Maggie & Pierre: An interview with director Eduard LewisCultureTheatre
Eduard Lewis, director of Caught (at the Pleasance Theatre, Islington) and assistant director of the Old Vic’s The Lorax, brings Canadian classic and one-woman show Maggie & Pierre to the Finborough Theatre in its European première. The Upcoming caught up with Eduard to discuss the challenges of directing one actress in three roles, ideas of relevance surrounding older texts and the influence of the individual in politics.
Was there any one production or play that inspired you to become a director?
I think the most influential play I’ve seen was Complicite’s Measure for Measure. I remember being struck by all elements of the show, the inventiveness of the design, the ensemble work and thinking the overall vision of the piece was astounding. It also made an 18-year-old interested in watching Shakespeare, which is no mean feat. Even though it took me almost three years to find directing after watching that production, it has always stayed with me.
What initially drew you to Maggie & Pierre?
It was a combination of the challenge of the piece and what the play says to an audience today. Whenever I choose to direct a piece I always make sure it challenges me, I want to make sure I’m pushing myself out of my comfort zone. When I first read Maggie and Pierre I knew it was one-woman show and I was surprised to see that there were scenes with dialogue with the characters speaking directly to one another. Beginning to think how I might approach this in the staging excited and scared me in an equal measure!
I also think with the way the piece presents and examines the celebrity of politics made it feel apt for now to be its European première. With what’s been happening with Trump over in the US and even here with Corbyn and Farage a few years ago – the impact an individual can have on the cultural and political landscape of a nation is astounding and I think it’s something we mustn’t forget.
Had you been following Justin Trudeau’s successful election in Canada?
Yes I had, I think he’s a really interesting character; a real mix of the intelligence and athleticism of his father but also the heart and compassion of his mother. Maggie and Pierre really gives you and understanding for who he is: you learn where he came from, what made him the person he is today and the legacy he brings with him too.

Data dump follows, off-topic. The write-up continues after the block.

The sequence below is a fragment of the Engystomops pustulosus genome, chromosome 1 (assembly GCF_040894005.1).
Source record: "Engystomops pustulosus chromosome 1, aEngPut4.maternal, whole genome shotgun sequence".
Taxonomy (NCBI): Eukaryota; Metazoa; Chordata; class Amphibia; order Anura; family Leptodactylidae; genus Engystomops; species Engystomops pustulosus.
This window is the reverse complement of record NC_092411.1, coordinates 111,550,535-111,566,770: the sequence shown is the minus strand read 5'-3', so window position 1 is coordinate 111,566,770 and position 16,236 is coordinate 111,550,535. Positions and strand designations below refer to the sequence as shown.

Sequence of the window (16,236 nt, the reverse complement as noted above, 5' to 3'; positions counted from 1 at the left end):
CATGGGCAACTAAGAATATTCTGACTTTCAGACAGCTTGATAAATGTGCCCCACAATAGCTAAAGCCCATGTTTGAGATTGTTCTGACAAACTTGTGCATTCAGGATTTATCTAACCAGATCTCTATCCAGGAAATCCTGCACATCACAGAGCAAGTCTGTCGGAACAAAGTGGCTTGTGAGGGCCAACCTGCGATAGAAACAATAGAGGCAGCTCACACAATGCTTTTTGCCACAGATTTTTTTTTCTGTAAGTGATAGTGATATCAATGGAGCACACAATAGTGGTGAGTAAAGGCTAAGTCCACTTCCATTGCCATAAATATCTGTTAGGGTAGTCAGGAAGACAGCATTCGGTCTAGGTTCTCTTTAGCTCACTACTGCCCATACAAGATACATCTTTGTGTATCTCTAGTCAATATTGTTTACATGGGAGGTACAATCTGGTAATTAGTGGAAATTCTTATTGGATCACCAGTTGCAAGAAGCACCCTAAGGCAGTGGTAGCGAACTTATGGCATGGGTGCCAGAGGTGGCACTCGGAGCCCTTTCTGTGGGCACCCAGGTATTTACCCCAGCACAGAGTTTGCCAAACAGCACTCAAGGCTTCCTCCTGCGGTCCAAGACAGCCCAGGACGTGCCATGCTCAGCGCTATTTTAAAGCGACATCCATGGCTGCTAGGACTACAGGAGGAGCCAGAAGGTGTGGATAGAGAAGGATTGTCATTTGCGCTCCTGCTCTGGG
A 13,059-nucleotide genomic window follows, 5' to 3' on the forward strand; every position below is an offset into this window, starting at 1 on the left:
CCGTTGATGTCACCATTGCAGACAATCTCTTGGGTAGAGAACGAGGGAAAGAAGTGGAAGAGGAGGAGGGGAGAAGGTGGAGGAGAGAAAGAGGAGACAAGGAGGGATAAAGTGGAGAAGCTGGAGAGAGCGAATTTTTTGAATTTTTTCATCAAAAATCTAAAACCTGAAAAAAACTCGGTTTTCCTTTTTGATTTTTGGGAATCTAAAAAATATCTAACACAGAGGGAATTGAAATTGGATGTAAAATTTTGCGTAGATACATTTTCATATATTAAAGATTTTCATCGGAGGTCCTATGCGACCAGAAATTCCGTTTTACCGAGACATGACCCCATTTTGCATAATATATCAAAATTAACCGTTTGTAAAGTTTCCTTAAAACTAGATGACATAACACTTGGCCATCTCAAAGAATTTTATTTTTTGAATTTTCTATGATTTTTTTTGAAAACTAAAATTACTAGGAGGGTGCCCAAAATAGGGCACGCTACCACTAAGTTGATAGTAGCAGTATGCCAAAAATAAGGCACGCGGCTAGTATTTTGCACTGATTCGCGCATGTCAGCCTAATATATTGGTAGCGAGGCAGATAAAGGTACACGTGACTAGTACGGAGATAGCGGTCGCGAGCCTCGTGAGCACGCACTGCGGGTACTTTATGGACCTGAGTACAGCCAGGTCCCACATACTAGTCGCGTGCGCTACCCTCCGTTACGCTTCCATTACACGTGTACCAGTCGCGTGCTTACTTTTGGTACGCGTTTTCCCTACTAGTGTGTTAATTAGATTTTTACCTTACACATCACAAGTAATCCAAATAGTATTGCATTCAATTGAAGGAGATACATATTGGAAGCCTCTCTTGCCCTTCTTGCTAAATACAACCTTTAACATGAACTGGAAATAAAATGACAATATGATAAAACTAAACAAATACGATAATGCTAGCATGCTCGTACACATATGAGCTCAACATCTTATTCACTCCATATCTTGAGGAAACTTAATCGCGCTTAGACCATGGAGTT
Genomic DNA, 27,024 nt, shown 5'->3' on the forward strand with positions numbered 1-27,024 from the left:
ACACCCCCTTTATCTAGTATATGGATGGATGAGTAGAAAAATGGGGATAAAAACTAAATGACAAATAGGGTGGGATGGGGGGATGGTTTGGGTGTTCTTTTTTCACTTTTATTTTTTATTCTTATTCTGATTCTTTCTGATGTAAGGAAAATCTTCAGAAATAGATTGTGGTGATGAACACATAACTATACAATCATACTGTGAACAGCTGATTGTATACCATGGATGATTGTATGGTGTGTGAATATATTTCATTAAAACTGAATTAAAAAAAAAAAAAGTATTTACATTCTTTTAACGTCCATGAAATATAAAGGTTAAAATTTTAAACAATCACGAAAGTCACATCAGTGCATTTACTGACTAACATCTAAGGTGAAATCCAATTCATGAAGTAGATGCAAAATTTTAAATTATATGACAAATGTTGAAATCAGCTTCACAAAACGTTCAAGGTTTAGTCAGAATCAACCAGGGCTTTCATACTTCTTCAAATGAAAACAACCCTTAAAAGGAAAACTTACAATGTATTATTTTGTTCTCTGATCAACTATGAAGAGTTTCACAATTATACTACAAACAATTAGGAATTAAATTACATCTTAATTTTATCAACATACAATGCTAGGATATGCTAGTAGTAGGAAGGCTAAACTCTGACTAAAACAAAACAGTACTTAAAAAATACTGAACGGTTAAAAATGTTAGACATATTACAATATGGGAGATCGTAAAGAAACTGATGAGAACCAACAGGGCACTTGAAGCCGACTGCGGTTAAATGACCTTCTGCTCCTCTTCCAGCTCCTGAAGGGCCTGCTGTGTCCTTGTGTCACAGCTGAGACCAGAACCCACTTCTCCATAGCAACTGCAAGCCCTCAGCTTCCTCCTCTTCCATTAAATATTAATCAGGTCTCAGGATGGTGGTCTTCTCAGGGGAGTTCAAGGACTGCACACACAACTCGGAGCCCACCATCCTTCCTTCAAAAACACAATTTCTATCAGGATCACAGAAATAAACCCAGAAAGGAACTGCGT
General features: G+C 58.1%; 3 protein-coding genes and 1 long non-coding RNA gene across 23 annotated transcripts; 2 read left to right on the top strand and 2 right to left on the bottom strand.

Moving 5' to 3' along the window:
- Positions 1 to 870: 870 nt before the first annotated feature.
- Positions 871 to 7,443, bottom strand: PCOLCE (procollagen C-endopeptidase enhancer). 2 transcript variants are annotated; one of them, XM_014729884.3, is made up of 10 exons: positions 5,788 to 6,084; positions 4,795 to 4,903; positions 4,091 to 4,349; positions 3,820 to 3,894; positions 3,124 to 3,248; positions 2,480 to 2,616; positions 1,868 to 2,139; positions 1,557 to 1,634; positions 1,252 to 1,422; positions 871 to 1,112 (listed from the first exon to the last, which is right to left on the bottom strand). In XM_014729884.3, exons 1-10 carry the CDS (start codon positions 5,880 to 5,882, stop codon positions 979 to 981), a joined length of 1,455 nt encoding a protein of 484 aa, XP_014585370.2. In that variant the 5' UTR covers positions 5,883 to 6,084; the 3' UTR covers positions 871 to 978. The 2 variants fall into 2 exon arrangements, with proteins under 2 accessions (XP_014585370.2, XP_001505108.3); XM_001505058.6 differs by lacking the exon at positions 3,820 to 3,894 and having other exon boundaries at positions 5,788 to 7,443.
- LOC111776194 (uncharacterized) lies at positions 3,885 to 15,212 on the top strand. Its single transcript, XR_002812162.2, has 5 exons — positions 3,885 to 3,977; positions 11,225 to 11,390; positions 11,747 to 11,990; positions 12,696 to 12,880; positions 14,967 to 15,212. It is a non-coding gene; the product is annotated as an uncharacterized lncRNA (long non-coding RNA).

The play originally premièred in Toronto in 1980. Why do you think it has taken so long to reach Europe?
I’m not really sure because the themes and the ideas in the piece are universal, and at its heart the play is about a marriage under strain. I think maybe it’s the combination of the under-representation of Canadian theatre in the UK and the fact it’s a one-woman show. With a piece like this it’s really important for the actor and director to have a real connection to the characters and the work. I’ve been really fortunate that Kelly has had that connection and understanding from day one.
Kelly Burke plays three different characters, including the titular Maggie and Pierre. Was it a challenge to maintain distinct direction for each?
I think it’s certainly a challenge to keep all three characters in your head at once but Kelly has had experience in doing one-woman shows before and we’ve got a great team behind her too. As well as myself we have Nina Zendejas, our voice and dialect coach, and Jonnie Riordan, our movement director, who’ve been working with Kelly and myself so we can ensure that each character has a distinct voice and physicality that runs through the whole play.
Sadly, playwright Linda Griffiths died in 2014. Did you have any contact with her co-author Paul Thompson as you were preparing your production?
Yes, Paul and I have been in regular touch over email throughout the whole process and it’s been a vital resource. To be able to gain an insight into how both Linda and he approached making the piece, and also to be able to send over questions as they arise, has been invaluable.
Despite being set in the 60s, the idea of celebrity politics feels startlingly modern. How did you go about making the play relevant while respecting the narrative’s period trappings?
I don’t want to give away any spoilers but the the opening moments of the piece do tie in the notion of celebrity politics today. Nevertheless, I don’t think much needs to be done to make it relevant for an audience today – it’s all there in the text. What we’ve been concentrating on is the form of the staging and how we can find contemporary and interesting ways of keeping the story moving. In the original piece there were around 14 quick costume changes, which for us is something we’re trying to avoid as we don’t want to hold up the storytelling or have moments where the stage is empty. So for us it’s about finding interesting ways of using movement and sound to help us achieve those changes and transition between scenes.
Do you get tonal whiplash from working on something like The Lorax and then Maggie & Pierre?
Definitely not! If anything it’s exciting, I really like changing from one thing to another – it’s what I love about working in theatre, it throws you into different worlds. One moment you are in a world of loraxes and truffula trees and the next you’re in Canada in the 60s and 70s learning about Margaret Trudeau running off with the Rolling Stones.
Was there anything you learnt working on The Lorax that you have been able to apply here?
I think the main thing I’ve been able to apply to Maggie and Pierre is to always inject a sense of play and fun into the work you make. Regardless of how serious or sincere the piece you’re making is, if the company hasn’t had fun making it or performing then I think that comes across to the audience.
Maggie & Pierre is on at the Finborough Theatre on 19th, 20th, 21st, 26th, 27th and 28th June and 3rd, 4th and 5th July 2016, for further information or to book visit here.